2 Overview What is a web-based application? What are the advantages? What are the disadvantages?What is the basic architecture of a web based application?What technologies are available to implement this?What are some necessary design considerations for web based applications (as opposed to normal apps)?Can you add a web interface to an existing application? How?Are there any alternatives to web based applications?
3 What is a Web Based Application? “A web based application is a software package that can be accessed through the web browser. The software and database reside on a central server rather than being installed on the desktop system and is accessed over a network.” (NetSity corporate homepage)A common example is web-based . ie, Hotmail, Yahoo! mail or UWP’s web mail.
4 What are the Advantages? App runs server side (CPU, disk space, configuration)No install, packaging, CDs, upgrades, configurations or tweaking of settings on the client side.Greater responsibilities and control placed in the hands of the system administrators (as opposed to the users)Data is likely more secure (stored server side, w/ proper security measures and backup)Machine independent (any user can log in from any computer.
5 What are the Advantages? (con’t) One application will run on any and all platforms, assuming standards compliant code and browsers.Reduced external network traffic (ex. Database heavy applications)Lower client side system requirements (machine only needs network access and the ability to run a compliant web browser)
6 What are the Disadvantages? “Who has my data?” Essentially, not you.Issues of trust; many users do not trust other people, even within the same company, to keep their data safe and secure.Response time. While the actual execution of the app may be much quicker, user response time can be noticeably slower than a local app.Internet (or network) connectivity is not (yet) ubiquitous.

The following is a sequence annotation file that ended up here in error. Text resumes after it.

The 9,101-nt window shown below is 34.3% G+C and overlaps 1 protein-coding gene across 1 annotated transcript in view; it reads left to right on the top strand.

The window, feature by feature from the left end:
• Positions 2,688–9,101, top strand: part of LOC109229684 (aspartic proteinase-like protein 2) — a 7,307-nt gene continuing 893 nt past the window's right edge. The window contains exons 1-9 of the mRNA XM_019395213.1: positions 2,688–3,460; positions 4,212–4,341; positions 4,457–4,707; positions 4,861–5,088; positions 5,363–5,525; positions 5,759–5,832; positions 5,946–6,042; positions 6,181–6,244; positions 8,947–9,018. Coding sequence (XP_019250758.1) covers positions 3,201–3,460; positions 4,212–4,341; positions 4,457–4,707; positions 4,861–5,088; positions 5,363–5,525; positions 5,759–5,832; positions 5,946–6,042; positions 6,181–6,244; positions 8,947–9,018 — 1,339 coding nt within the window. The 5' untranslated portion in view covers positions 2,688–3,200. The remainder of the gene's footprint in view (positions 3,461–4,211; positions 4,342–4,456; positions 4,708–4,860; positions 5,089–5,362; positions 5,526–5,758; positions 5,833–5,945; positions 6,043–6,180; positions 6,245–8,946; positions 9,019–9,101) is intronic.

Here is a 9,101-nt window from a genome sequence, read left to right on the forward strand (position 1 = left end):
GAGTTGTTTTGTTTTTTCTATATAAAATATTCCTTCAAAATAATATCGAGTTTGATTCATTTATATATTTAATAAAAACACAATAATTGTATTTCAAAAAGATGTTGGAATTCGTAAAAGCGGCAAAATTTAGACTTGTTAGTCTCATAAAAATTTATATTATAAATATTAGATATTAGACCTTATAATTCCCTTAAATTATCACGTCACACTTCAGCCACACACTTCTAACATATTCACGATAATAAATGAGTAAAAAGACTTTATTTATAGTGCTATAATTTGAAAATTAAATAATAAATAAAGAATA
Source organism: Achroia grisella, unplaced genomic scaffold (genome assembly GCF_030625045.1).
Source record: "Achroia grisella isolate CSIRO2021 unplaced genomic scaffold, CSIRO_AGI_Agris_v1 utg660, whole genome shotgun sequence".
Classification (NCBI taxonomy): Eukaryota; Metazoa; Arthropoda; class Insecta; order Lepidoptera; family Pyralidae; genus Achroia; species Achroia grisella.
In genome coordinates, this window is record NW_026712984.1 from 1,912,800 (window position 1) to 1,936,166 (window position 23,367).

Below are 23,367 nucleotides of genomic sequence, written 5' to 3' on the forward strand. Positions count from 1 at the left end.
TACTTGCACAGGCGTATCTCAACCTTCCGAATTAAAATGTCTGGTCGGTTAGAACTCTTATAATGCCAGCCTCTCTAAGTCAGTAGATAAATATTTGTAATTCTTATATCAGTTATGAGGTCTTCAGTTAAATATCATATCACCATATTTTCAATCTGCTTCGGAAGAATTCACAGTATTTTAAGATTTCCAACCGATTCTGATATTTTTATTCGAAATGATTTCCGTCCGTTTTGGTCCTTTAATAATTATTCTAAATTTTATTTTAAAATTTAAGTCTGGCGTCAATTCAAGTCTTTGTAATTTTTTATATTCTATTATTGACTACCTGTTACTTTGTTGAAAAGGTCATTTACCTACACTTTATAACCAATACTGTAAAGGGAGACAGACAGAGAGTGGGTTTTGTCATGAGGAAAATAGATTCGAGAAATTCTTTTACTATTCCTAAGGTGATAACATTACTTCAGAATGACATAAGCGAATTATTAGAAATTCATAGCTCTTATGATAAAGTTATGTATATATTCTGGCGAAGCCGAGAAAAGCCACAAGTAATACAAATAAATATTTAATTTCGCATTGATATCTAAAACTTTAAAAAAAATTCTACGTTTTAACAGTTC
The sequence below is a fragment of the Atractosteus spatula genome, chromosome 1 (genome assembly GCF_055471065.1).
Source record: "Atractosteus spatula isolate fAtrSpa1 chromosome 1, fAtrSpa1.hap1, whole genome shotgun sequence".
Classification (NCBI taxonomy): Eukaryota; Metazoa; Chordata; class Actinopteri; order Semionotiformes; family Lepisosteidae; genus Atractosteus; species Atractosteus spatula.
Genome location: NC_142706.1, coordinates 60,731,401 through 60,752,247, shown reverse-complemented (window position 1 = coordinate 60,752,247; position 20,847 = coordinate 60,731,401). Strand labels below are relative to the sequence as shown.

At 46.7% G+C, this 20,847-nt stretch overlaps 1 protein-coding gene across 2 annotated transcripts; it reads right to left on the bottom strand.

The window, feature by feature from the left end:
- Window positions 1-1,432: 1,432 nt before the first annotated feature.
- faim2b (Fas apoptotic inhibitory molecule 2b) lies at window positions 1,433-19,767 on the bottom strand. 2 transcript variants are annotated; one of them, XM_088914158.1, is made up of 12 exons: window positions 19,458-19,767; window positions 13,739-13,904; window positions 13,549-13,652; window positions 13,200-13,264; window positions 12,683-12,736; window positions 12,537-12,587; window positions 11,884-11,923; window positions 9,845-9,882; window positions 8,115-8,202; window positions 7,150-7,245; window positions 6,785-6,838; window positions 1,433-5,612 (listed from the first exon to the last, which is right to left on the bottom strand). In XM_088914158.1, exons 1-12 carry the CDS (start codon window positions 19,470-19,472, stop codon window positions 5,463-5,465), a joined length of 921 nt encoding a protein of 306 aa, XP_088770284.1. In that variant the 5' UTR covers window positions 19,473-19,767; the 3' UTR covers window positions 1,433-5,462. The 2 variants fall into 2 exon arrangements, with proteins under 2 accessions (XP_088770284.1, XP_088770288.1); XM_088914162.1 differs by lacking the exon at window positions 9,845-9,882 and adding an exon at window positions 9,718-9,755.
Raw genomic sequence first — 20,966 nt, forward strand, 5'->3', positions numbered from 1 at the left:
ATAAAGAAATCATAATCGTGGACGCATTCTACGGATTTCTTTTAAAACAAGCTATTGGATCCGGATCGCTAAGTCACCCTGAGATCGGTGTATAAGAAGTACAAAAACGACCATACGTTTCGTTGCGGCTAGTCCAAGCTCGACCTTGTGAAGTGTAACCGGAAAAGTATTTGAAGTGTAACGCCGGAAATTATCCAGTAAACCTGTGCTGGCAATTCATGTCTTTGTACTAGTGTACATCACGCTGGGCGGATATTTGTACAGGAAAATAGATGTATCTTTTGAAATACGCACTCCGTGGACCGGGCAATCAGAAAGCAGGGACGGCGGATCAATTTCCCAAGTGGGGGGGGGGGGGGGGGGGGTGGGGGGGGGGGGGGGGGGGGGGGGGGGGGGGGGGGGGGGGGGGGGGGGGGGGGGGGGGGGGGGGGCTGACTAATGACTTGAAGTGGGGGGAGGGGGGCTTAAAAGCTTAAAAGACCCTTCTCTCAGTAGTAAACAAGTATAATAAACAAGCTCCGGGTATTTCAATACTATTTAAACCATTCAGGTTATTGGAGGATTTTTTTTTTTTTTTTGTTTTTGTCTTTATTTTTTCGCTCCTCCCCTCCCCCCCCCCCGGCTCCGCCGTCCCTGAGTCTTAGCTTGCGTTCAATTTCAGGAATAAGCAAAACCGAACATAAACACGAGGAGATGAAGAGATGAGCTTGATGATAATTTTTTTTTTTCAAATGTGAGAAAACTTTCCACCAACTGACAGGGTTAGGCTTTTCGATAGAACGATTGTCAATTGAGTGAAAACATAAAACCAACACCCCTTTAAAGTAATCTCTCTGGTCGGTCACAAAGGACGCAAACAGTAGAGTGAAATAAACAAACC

7 What are the Disadvantages? (con’t) Browser compatibility can still be a problem.Some tasks that are simple in traditional application development, are quite complicated from a web application (ex, local printing)Security concerns limit what you can accomplish (limited access to the users local machine).Depending on the application, usability can be very bandwidth sensitive.
8 What are the Disadvantages? (con’t) Some advantages are also disadvantages:Running applications server-side requires servers with sufficient power (CPU, memory, disk, bandwidth) to handle multiple simultaneous users.Placing greater control in the hands of the system administrators is only an advantage with a sufficient number of competent admins.
9 The Right Tool for the Right Job Web based applications are ideal for:Database heavy applicationsApplications that must be used remotelyVaried user baseLow GUI requirementsNot performance sensitive (client side)
10 The Right Tool for the Right Job Web based applications may not work for:GUI intensive applicationsApplications requiring access to users local machinePerformance sensitive applicationsSituations with unreliable or limited network connectivity
15 Design Considerations “back-end” code can generally use standard object-orientated programming practices and standards“presentation” code differs somewhat because of the restrictions imposed by web standards.Same guidelines for good GUI design apply, but additional considerations must be made.Proper web site design considerations also applyThe application code must be built to handle multiple simultaneous users.
16 Adding a Web Interface for an Existing Application. Can be extremely difficult (if not impossible) or trivially easy, depending on the application.Can be done at different levels:New program, share data store (Webmail).Old program, with a new, web based, GUI.
17 Alternatives to Web Based Applications CitrixRemote DesktopHybrid ApplicationOthers